More About Parish Councils

We've been mulling over the ideals and the reality of the parish councils in the Diocese of Springfield and have found a large gap.  Though councils are mandated by the Bishop, not all parishes have them, my own included. This contradiction raises a simple question — why? 

 The last post showed that even if a parish has a council, that is no guarantee that deliberation and collaboration will take place. Nor is it a sure thing that the group will fulfill the ".. priestly, prophesied and governance roles that belong to each of us by baptism..." to quote Bishop McDonnell.

Examples were cited of how the efforts and good will of parish councilors Richard Brittain, William Euliano, Caroline Bobala, Phyllis Grondalski, Walter Doerle, and Thomas McGee were wasted. The views of these important people were ignored when an all-important decision was made — whether a parish should be left alone, merged with another, or be extinguished for all time.

The recent closings of about 25% of the parishes (from 125 or so down to around 93) demonstrate that when the Bishop wants to get things done he does not collaborate by using the already-existing parish councils.  On the contrary, he created a new level of administration, the diocesan-wide Pastoral Planning Committee (PPC), which was not answerable to the local parishes.All substantial debate and decisions were routed through the PPC.

When the creation and conduct of the PPC is examined, it seems like church officials have almost gone out of their way to show as much disregard as possible for the people in the trenches who volunteered for the parish councils. For example, a significant feature of the "listening session" guidelines , a part of the PPC apparatus, was that only one member of each parish council (the ones who know the parish best) were allowed to attend the listening sessions.  In any event, as we learned from testimony by Walter Doerle and members of the St. Stan's group, the listening sessions were fraudulent. They were advertised as "input" sessions, and yet no substantial input from the parish level was allowed, thus shredding the principle of subsidiarity, which is supposed to govern relations between levels of church administration within the diocese.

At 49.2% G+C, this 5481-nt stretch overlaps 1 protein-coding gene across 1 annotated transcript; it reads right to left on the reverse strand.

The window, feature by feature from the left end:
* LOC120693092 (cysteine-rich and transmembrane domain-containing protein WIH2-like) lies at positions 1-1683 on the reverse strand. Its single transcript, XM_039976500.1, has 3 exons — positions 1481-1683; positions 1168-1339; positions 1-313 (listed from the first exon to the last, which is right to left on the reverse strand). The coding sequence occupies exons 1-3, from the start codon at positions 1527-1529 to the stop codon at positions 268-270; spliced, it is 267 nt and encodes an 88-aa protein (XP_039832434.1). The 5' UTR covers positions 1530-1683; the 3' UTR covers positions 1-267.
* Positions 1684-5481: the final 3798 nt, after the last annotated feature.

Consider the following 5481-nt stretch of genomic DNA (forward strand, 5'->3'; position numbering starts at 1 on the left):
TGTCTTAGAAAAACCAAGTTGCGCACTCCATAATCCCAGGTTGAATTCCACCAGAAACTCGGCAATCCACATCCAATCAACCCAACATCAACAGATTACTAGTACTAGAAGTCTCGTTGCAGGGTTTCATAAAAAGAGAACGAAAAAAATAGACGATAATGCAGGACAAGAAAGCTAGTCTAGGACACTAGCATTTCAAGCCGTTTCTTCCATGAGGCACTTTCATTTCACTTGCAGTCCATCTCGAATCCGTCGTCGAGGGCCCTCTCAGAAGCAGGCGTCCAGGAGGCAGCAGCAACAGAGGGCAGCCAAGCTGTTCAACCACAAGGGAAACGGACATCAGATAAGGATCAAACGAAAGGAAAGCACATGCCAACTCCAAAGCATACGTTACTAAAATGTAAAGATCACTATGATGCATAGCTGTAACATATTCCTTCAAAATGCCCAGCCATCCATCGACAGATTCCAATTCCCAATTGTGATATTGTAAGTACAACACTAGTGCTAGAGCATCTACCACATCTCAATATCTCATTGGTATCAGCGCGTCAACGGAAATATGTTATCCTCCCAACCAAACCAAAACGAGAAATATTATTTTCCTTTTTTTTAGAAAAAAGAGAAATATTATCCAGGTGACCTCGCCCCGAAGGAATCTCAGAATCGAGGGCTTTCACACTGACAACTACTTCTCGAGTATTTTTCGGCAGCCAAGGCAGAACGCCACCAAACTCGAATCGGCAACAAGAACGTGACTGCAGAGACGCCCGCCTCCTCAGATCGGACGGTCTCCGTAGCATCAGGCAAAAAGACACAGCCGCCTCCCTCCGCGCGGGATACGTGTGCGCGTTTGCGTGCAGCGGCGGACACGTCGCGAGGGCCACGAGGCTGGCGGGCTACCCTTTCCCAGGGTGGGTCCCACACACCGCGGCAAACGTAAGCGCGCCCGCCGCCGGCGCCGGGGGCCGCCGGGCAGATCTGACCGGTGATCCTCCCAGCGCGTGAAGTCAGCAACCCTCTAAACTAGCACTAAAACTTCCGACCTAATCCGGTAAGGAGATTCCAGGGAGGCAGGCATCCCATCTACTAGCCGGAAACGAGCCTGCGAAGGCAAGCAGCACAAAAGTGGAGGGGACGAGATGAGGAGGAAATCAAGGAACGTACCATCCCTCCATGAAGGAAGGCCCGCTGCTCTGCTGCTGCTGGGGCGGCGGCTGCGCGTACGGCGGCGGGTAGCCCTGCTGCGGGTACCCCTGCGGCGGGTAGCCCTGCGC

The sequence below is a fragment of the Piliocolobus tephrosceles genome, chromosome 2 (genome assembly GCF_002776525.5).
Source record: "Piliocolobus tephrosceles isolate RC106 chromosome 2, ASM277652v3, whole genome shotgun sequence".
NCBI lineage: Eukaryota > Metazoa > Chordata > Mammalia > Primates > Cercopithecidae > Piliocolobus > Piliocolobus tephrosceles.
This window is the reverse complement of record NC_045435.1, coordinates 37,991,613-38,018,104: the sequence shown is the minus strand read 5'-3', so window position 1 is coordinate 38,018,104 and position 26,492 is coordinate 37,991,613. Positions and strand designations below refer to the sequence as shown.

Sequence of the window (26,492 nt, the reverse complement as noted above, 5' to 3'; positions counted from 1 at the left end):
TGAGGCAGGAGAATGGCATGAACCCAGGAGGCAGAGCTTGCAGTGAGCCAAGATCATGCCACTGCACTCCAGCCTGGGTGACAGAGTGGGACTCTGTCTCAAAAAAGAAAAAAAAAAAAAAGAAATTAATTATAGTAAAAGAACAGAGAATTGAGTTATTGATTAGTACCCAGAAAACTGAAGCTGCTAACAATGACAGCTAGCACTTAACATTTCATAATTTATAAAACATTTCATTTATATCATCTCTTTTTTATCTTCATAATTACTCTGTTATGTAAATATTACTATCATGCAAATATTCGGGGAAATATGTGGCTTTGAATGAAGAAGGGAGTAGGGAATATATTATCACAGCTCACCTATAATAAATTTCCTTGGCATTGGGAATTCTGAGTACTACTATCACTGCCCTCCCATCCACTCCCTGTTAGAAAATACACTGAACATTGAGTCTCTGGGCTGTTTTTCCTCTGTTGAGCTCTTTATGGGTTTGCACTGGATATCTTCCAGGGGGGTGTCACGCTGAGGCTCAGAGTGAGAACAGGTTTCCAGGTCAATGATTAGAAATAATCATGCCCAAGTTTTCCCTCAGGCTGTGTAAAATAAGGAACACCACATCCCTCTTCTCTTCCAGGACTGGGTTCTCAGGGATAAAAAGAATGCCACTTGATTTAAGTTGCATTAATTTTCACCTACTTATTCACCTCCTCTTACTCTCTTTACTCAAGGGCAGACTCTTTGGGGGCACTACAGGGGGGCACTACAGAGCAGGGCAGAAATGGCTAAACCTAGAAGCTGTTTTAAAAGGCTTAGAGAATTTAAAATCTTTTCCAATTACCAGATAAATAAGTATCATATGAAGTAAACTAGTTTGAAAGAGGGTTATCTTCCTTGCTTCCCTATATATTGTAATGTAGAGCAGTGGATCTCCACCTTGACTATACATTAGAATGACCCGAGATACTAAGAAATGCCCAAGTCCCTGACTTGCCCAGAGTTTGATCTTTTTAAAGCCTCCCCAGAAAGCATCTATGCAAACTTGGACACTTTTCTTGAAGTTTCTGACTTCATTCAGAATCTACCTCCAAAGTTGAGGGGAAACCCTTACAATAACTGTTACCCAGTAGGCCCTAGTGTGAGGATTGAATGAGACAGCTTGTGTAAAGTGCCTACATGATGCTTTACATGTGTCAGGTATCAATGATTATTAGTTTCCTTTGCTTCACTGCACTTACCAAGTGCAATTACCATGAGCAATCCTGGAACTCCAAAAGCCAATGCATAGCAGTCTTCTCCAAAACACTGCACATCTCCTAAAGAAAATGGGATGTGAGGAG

Another feature of the PPC is that its members used secret meetings and so-called "unanimous" decisions to get to their results, both features long associated with the priest's council (Presbyteral Council).  One might observe here that far from the clergy becoming better attuned to the needs of the laity, the reverse appears to be happening - the laity is encouraged to become more and more like the clergy.  This results in an ever-growing emphasis on secrecy, fidelity and propriety as the highest values within the church.  The PPC seemed from the start to be more concerned with details, results and solutions (curing) than with open-ended person-to-person communication (caring).

By the way, the examples given in the last post of the disrespect to parish council members are merely the most recent and easy to access.  We could very easily find another dozen or so by going back a few years.  The efforts of parish councilors Rose Bunnell, Peter Andrew and Angela Giorgi of St. Ann's in West Springfield (now extinct) comes to mind. Another group that comes to mind are the stalwart parishioners of St. Stan's in Adams, who still have a widely-admired parish — even though the Bishop tried to extinguish it around Christmas time in 2008. That parish council, too, was ignored by church officials.

It is especially ironic that the critical comments of Euliano, Doerle and other council members, when they hit the press, are routinely dismissed by church officials. These are the good Catholics!  The very ones who went out of their way to help the church!  Is it any wonder that average Catholics, seeing how these volunteers are treated, are less and less inspired to take part in church activities?

In our next posts we turn to these three bodies just mentioned, and explore them a bit more.  I refer to:

1. parish councils
2. the Presbyteral Council (priest's council)
3. the Pastoral Planning Committee